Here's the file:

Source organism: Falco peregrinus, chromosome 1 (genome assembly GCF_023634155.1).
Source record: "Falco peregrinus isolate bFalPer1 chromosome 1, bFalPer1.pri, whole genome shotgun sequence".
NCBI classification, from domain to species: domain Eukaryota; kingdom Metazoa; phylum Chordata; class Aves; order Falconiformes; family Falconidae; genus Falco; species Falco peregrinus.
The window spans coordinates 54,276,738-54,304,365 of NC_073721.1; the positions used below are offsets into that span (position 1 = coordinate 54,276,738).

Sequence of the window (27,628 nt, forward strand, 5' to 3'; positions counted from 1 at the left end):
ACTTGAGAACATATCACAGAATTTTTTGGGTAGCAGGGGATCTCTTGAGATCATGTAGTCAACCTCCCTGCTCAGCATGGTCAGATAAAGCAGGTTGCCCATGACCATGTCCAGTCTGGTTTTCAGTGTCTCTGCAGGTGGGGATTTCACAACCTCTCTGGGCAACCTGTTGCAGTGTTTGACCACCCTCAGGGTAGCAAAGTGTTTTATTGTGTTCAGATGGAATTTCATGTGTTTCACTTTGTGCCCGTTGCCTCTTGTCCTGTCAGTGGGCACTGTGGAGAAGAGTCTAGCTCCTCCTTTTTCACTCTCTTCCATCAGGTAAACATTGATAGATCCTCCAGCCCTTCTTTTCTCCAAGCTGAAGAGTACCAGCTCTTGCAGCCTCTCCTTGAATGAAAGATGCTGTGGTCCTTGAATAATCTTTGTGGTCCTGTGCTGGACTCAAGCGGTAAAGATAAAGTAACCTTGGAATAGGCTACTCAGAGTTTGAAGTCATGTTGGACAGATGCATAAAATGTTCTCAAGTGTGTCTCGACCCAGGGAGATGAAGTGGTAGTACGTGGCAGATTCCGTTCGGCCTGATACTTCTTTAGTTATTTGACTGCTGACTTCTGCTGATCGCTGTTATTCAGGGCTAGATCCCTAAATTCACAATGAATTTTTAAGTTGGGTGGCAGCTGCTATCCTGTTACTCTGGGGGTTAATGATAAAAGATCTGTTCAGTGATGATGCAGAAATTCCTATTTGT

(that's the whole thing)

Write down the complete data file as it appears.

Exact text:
Source organism: Falco peregrinus, chromosome 1 (genome assembly GCF_023634155.1).
Source record: "Falco peregrinus isolate bFalPer1 chromosome 1, bFalPer1.pri, whole genome shotgun sequence".
NCBI classification, from domain to species: domain Eukaryota; kingdom Metazoa; phylum Chordata; class Aves; order Falconiformes; family Falconidae; genus Falco; species Falco peregrinus.
The window spans coordinates 54,276,738-54,304,365 of NC_073721.1; the positions used below are offsets into that span (position 1 = coordinate 54,276,738).

Sequence of the window (27,628 nt, forward strand, 5' to 3'; positions counted from 1 at the left end):
ACTTGAGAACATATCACAGAATTTTTTGGGTAGCAGGGGATCTCTTGAGATCATGTAGTCAACCTCCCTGCTCAGCATGGTCAGATAAAGCAGGTTGCCCATGACCATGTCCAGTCTGGTTTTCAGTGTCTCTGCAGGTGGGGATTTCACAACCTCTCTGGGCAACCTGTTGCAGTGTTTGACCACCCTCAGGGTAGCAAAGTGTTTTATTGTGTTCAGATGGAATTTCATGTGTTTCACTTTGTGCCCGTTGCCTCTTGTCCTGTCAGTGGGCACTGTGGAGAAGAGTCTAGCTCCTCCTTTTTCACTCTCTTCCATCAGGTAAACATTGATAGATCCTCCAGCCCTTCTTTTCTCCAAGCTGAAGAGTACCAGCTCTTGCAGCCTCTCCTTGAATGAAAGATGCTGTGGTCCTTGAATAATCTTTGTGGTCCTGTGCTGGACTCAAGCGGTAAAGATAAAGTAACCTTGGAATAGGCTACTCAGAGTTTGAAGTCATGTTGGACAGATGCATAAAATGTTCTCAAGTGTGTCTCGACCCAGGGAGATGAAGTGGTAGTACGTGGCAGATTCCGTTCGGCCTGATACTTCTTTAGTTATTTGACTGCTGACTTCTGCTGATCGCTGTTATTCAGGGCTAGATCCCTAAATTCACAATGAATTTTTAAGTTGGGTGGCAGCTGCTATCCTGTTACTCTGGGGGTTAATGATAAAAGATCTGTTCAGTGATGATGCAGAAATTCCTATTTGT